Detroit Dog Rescue, the only no-kill shelter in the city, later pulled Diggy from the facility and put him up for adoption, according to ABC News’ local affiliate WXYZ.

Tillery and his girlfriend adopted Diggy after seeing a photo posted on the nonprofit rescue group’s Facebook page. In that post, Diggy — then named Sir Wiggleton — was described as a “2 year old American bulldog/pit bull mix that loves the water and is just a big goofball.”

In the week after his adoption, Diggy became an internet sensation after Tillery posted a photo of him smiling with his new dog.

Owning a pit bull in Waterford is an ordinance violation that can carry a $500 fine. Police didn’t cite Tillery but told him he had until today to relocate the dog to another town.

diggy2Waterford police said if a veterinarian deems Diggy to be an American bulldog or another permitted breed, with no pit bull in him, then he can stay — but they say it has to be a vet of the police department’s choosing.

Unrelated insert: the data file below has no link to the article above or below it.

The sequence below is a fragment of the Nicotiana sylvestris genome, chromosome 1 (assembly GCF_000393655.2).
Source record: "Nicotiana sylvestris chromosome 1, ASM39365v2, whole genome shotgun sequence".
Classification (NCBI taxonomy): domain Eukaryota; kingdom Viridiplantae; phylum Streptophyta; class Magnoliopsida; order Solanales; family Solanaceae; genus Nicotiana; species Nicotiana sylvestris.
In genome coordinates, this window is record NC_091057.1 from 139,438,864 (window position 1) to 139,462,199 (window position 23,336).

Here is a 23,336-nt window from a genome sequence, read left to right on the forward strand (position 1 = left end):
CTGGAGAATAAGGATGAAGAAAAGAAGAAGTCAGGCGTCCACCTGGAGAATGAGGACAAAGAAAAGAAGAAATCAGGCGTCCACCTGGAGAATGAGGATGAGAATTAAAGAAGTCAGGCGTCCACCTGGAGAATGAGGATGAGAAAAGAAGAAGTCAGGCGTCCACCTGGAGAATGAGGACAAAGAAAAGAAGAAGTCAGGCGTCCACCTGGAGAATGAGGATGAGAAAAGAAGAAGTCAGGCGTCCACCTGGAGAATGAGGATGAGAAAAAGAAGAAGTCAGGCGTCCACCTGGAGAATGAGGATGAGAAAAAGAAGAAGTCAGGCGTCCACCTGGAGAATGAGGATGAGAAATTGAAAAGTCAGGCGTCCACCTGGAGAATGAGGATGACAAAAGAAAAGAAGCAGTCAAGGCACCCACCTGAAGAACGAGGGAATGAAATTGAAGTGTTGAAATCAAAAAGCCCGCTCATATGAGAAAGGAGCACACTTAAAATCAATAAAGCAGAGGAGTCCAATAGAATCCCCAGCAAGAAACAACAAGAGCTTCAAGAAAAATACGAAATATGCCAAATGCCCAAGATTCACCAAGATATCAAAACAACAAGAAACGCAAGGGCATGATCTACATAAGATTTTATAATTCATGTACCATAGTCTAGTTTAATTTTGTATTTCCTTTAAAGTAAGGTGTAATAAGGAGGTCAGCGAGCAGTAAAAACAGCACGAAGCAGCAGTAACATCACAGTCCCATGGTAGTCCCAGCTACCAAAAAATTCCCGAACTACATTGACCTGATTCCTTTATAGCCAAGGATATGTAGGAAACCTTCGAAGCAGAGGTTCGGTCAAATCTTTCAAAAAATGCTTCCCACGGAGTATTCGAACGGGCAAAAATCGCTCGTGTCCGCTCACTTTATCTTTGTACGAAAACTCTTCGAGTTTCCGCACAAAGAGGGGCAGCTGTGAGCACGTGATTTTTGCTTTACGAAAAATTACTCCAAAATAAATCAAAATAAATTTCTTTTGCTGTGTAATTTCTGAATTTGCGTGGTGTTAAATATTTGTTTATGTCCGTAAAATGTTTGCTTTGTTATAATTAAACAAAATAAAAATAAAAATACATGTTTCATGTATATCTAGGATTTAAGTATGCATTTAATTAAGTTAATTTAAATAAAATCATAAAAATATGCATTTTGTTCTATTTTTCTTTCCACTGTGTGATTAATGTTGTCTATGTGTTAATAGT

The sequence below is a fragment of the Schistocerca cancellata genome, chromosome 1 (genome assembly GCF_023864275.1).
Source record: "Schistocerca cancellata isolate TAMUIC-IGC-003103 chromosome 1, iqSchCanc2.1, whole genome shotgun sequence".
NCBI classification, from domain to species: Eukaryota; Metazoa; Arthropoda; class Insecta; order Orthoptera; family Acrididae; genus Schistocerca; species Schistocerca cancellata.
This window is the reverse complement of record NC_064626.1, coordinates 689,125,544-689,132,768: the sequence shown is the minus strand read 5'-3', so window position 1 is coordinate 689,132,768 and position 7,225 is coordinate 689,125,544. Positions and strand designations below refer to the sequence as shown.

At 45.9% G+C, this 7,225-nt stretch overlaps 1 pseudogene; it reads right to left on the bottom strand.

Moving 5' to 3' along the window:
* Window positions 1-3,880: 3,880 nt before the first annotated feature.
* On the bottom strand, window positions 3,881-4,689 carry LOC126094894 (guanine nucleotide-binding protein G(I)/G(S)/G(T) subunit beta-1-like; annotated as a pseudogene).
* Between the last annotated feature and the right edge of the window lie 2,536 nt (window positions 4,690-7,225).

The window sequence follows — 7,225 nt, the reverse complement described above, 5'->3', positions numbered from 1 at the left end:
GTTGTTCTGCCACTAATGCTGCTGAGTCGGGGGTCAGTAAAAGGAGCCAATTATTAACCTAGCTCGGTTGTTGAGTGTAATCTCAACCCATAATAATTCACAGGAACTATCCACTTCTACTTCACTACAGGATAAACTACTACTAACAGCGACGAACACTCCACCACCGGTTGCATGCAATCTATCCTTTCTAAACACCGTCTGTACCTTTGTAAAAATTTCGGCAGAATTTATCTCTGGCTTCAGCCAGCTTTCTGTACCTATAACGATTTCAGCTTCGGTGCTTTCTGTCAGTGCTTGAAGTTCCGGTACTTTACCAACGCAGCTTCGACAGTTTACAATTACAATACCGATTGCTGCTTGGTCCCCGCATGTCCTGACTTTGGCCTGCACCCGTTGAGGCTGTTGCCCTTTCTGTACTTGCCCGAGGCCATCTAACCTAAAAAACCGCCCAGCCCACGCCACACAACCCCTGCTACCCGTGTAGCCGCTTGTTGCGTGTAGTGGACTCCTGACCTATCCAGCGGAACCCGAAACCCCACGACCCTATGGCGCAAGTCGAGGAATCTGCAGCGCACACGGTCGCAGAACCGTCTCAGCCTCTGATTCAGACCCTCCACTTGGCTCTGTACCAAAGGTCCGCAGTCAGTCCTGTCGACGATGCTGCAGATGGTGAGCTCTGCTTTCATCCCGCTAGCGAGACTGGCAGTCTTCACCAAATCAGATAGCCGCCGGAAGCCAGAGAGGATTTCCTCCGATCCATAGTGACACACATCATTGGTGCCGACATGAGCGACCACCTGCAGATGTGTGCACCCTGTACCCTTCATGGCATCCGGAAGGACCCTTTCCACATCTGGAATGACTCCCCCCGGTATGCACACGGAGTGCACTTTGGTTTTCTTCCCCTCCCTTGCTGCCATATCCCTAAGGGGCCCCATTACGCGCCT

Kristina Millman-Rinaldi, executive director of Detroit Dog Rescue, said the organization already had a vet deem Diggy an American bulldog, and called the Waterford Township city clerk’s office beforehand to make sure there were no restrictions on that breed.

Waterford Township defines pit bulls as dogs that “substantially conform to the breed standards established by the American Kennel Club” for American pit bull terriers, Staffordshire bull terriers, or American Staffordshire terriers.

And the ordinance allows police officers to make that call — based on the dog’s looks and their previous experience with pit bulls.

An online petition to lift the dangerous dog ban in Waterford has garnered nearly 40,000 signatures.